Someone mused recently that there’s plenty of early-stage money in New York, but not as much what we would call “smart money”. And it is certainly true that less of the wealth in NY was created by those in the technology/Internet space as compared to Silicon Valley – but as I’ll talk more about later, not only might this not be a bad thing – it might actually be a good thing.

Misconception #1: We are not second-class citizens

One big misconception I want to clear up is the idea that in Not Silicon Valley, you’re a second-class citizen when you’re in a tech startup. That’s simply not true. As Charlie put it,

I have to be honest—I’ve felt that way several times, but mostly from people outside NYC.  Within the city, I’ve actually felt really supported.  Most of my 21 angel investors are not only in NYC, but they’re either NYC natives or have lived most of their lives here.  Among my large diverse group of friends (I grew up here, went to school here, never lived anywhere else, and know tons of people doing very different professions), I’ve received fantastic support.  No one ever asks me why I don’t just go into investment banking or trading.

And this isn't just within the NYC tech community. None of my former colleagues have "looked down on me" for leaving to this - in fact, many have said they wish they could do something like this as well. I would imagine the feeling is the same elsewhere.

In his Cities and Ambition article, Paul Graham said Silicon Valley is all about startups. “What matters in Silicon Valley is how much effect you have on the world. The reason people there care about Larry and Sergey is not their wealth but the fact that they control Google, which affects practically everyone.” I tell you what – power matters just as much as money in New York!

Avoiding the Echo Chamber

In fact, I would put it another way: In Silicon Valley, you’re just another guy or gal with a startup. You’re a small fish in a medium-size pond that thinks it is the only pond out there. It’s really no secret that the tech community – and Silicon Valley especially, it seems – are huge echo chambers.

Mark puts this well in his discussion of bubbles and business models.

I've been noticing a common theme in the Valley the past few weeks and it got me to thinking. We finally have some proof that things are changing here in the Valley. In fact, we may be at the end of our nice little bubble. Sure, lots of people don't think we're in a bubble, but I do, and I have for quite a while. At least now I have some proof.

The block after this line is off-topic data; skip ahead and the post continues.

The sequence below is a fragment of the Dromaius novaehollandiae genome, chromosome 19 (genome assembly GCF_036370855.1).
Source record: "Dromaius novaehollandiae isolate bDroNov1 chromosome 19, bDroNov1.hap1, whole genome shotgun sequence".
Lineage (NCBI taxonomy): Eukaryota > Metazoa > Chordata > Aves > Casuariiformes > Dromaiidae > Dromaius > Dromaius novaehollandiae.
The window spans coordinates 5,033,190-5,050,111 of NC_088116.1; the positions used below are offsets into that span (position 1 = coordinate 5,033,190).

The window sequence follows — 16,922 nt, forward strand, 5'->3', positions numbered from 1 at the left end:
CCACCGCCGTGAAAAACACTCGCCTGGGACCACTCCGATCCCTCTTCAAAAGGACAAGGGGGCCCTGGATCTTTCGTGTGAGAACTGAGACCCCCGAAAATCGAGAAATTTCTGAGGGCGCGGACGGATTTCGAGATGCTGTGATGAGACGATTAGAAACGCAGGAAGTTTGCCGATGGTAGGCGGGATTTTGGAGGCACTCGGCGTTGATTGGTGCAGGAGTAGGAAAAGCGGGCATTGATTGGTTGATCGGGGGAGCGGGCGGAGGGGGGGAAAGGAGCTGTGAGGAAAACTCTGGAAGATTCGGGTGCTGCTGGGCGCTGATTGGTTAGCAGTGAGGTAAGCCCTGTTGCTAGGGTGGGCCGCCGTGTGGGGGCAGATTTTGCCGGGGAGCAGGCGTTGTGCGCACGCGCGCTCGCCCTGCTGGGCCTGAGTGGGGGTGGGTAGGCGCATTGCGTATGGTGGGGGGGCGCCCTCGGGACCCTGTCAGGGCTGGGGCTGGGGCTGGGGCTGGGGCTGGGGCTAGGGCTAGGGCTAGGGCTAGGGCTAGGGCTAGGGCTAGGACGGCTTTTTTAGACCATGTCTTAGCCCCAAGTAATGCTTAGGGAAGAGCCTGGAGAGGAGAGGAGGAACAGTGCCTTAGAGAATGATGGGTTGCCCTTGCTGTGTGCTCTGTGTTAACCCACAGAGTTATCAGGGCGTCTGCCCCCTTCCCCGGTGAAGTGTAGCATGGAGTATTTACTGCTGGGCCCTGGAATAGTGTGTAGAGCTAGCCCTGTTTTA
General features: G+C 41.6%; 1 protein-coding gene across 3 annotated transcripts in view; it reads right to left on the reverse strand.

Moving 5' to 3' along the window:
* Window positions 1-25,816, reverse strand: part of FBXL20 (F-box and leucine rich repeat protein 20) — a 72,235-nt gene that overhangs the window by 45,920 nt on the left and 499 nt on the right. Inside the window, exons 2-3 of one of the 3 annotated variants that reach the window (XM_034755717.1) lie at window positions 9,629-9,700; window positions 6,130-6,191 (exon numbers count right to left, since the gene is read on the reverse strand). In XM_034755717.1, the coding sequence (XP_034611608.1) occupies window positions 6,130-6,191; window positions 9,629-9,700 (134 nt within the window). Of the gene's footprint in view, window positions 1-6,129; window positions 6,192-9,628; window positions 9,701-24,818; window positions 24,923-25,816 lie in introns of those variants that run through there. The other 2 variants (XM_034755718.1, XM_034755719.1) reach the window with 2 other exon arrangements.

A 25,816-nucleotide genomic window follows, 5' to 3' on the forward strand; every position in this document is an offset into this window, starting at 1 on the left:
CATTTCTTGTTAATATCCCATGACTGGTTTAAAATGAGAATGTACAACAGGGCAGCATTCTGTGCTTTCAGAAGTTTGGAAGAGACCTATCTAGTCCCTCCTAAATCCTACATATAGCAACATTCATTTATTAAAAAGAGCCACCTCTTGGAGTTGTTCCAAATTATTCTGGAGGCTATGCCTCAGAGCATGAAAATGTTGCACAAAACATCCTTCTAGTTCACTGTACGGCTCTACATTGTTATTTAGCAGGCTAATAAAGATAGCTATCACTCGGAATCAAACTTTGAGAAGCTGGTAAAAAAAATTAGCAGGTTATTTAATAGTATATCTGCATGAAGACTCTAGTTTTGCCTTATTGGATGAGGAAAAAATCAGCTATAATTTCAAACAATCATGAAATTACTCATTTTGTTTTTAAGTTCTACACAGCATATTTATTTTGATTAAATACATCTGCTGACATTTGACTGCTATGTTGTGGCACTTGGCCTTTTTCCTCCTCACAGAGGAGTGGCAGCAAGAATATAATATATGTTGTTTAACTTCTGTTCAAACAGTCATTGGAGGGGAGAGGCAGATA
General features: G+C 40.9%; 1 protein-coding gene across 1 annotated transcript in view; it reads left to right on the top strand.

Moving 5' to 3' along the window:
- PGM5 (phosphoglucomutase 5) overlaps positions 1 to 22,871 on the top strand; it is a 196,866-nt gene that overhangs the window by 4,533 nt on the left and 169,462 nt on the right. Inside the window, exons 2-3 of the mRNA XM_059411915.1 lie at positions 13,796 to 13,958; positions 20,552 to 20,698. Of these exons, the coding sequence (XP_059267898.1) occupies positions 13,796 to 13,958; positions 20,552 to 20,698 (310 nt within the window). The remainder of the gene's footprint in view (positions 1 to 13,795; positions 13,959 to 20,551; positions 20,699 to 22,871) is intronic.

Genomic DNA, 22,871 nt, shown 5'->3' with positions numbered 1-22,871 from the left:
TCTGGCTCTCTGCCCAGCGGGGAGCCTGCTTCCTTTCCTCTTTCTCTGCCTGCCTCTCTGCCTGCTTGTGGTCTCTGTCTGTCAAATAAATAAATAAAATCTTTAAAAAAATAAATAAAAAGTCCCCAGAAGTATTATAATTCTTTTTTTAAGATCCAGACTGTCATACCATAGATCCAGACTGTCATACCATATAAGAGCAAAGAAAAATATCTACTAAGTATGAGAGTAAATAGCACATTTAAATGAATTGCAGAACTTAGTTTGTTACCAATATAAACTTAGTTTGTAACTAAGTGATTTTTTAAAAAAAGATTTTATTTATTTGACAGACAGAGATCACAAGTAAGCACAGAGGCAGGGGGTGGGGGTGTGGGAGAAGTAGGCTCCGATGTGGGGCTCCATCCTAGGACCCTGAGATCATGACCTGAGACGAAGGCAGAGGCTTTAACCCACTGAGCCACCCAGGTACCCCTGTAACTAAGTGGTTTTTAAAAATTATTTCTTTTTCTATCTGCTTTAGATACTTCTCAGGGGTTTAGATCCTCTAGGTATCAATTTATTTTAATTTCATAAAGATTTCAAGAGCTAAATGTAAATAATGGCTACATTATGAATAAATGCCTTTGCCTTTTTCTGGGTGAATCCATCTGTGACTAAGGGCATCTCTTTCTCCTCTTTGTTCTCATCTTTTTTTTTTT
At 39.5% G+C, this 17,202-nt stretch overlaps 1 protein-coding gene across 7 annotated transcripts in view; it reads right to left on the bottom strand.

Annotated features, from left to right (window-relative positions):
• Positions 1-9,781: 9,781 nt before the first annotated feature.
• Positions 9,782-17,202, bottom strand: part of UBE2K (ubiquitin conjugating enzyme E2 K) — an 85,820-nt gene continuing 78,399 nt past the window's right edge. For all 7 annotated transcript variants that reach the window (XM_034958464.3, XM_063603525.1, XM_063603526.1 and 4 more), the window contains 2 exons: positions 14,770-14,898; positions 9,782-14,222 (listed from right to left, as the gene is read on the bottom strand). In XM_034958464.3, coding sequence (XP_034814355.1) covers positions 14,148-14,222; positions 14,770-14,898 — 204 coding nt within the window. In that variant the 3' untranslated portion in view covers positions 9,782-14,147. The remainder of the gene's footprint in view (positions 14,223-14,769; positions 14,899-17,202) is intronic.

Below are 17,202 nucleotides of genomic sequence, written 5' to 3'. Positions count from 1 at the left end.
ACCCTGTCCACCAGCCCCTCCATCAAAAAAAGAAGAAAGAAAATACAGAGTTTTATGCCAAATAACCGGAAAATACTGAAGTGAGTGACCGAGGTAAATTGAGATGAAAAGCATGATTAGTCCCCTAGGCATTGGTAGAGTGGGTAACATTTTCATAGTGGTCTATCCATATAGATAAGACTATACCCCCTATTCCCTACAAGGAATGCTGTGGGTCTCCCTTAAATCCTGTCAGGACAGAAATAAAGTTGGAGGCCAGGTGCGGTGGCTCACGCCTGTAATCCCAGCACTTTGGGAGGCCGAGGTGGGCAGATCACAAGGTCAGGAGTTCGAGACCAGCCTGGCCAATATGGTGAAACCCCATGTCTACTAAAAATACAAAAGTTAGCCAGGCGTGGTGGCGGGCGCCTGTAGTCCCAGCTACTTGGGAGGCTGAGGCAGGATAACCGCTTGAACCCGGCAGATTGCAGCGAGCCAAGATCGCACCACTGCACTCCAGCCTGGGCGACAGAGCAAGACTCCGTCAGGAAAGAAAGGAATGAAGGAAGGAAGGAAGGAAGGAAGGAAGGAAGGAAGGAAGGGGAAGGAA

So what's been happening lately that makes me think this? It's all of the startups who are "changing their business model". Company after company has been singing this tune of late. Why? Well, for one, just having tons of users isn't going to bring in the cash like they thought it would. Monetizing these users has been a challenge.

I usually hate making broad statements like this, but in general we’ve noticed an interesting pattern: when we meet with West Coast-based investors, they tend in general to gloss over our “monetization” slide. “Lead generation, advertising and data analytics? Ok, done, let’s move on.” Almost every one of these folks was more concerned with how we’re going to get traction. They wanted to see how we’re going to get 10 or 100 million users.

This is in stark contrast to some of the discussions we’ve had with NY-based firms. NY firms don't ignore traction and growth, but they are also more concerned with how. In some cases, these were investors targeting much earlier stages – like, the “2 guys with a company and no employees and maybe a prototype stage” – who were pushing us much further on the actual revenue strategy. (Not specific numbers, but they clearly wanted us to focus more energy there).

One of Corey’s favorite quotes is that “you should stay in New York but leave before it makes you hard, and stay in California but leave before it makes you soft.” Put another way, it’s easy to become complacent and tied up in the “local mindset”.

Don’t start "West Coast companies" on the West Coast

I would say the Notches mind-set is distinctively West Coast. As I’ve written about here on occasion, we’re free because we want to disrupt - our model is built around getting traction and generating data and “figuring it all out later”. I initially approached these business-minded questions with some skepticism but I’m quickly starting to appreciate those challenges. Just because our assumptions are being challenged doesn’t mean they’re wrong or that those challenging them "just don't get it" – in fact, the reason we have bubbles in the first place is this unchecked optimism.

You should start a company in an environment where it is not an echo chamber for you. Start a company where the people in the community bring a different perspective, because this will ultimately help you get a better picture of the world. If you’re a finance guy, you’re probably best not starting a tech company in NYC. As location matters less, maybe it’s better to start a company where you don't feel comfortable and see eye-to-eye with everyone.

Plus, from an expertise perspective, we have a lot more models on how to get traction than we do on how to make money. The bigger concern now for a video site is not how to get traction, but how to make money once they do. If anyone is going to figure that out, I sure wouldn't be surprised if it was in NYC.

Maybe the fact that NYC is so focused on money isn't a bad thing. After all, we're not building technology, we're building technology companies. As much as I subscribe to the "business models happen" philosophy, there's some merit to being focused on the money earlier - or at least being challenged on it.